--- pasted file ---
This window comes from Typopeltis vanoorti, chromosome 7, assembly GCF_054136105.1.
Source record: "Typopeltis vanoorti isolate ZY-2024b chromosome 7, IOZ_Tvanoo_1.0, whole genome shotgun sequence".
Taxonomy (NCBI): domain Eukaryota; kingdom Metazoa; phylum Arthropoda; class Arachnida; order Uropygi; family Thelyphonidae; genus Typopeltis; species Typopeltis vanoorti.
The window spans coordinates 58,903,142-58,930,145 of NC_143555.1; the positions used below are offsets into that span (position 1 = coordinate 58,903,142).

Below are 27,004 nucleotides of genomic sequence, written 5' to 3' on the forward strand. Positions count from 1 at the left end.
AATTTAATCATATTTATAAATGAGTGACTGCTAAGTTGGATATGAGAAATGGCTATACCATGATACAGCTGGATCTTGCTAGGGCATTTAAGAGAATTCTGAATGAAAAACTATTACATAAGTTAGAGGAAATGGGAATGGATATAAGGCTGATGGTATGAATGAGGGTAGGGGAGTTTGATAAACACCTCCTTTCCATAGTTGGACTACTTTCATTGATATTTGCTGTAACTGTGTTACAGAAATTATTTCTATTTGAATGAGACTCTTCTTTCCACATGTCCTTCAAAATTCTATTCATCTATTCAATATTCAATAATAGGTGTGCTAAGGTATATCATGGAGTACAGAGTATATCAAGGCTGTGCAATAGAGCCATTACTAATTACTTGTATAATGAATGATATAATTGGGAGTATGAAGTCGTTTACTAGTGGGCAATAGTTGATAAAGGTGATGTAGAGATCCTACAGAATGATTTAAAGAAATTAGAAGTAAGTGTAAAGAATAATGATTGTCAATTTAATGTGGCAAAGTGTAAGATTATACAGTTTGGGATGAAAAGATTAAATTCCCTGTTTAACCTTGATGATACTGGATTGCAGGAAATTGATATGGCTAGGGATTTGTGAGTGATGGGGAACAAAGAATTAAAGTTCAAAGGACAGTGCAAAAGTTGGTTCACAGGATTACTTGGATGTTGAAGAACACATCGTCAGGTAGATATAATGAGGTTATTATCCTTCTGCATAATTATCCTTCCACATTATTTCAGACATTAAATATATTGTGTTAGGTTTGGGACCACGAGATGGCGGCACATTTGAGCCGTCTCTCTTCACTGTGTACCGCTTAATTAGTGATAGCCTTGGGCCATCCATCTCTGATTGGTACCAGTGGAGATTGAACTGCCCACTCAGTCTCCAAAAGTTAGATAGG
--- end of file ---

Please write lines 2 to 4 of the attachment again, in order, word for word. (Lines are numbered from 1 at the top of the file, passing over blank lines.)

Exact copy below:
Source record: "Typopeltis vanoorti isolate ZY-2024b chromosome 7, IOZ_Tvanoo_1.0, whole genome shotgun sequence".
Taxonomy (NCBI): domain Eukaryota; kingdom Metazoa; phylum Arthropoda; class Arachnida; order Uropygi; family Thelyphonidae; genus Typopeltis; species Typopeltis vanoorti.
The window spans coordinates 58,903,142-58,930,145 of NC_143555.1; the positions used below are offsets into that span (position 1 = coordinate 58,903,142).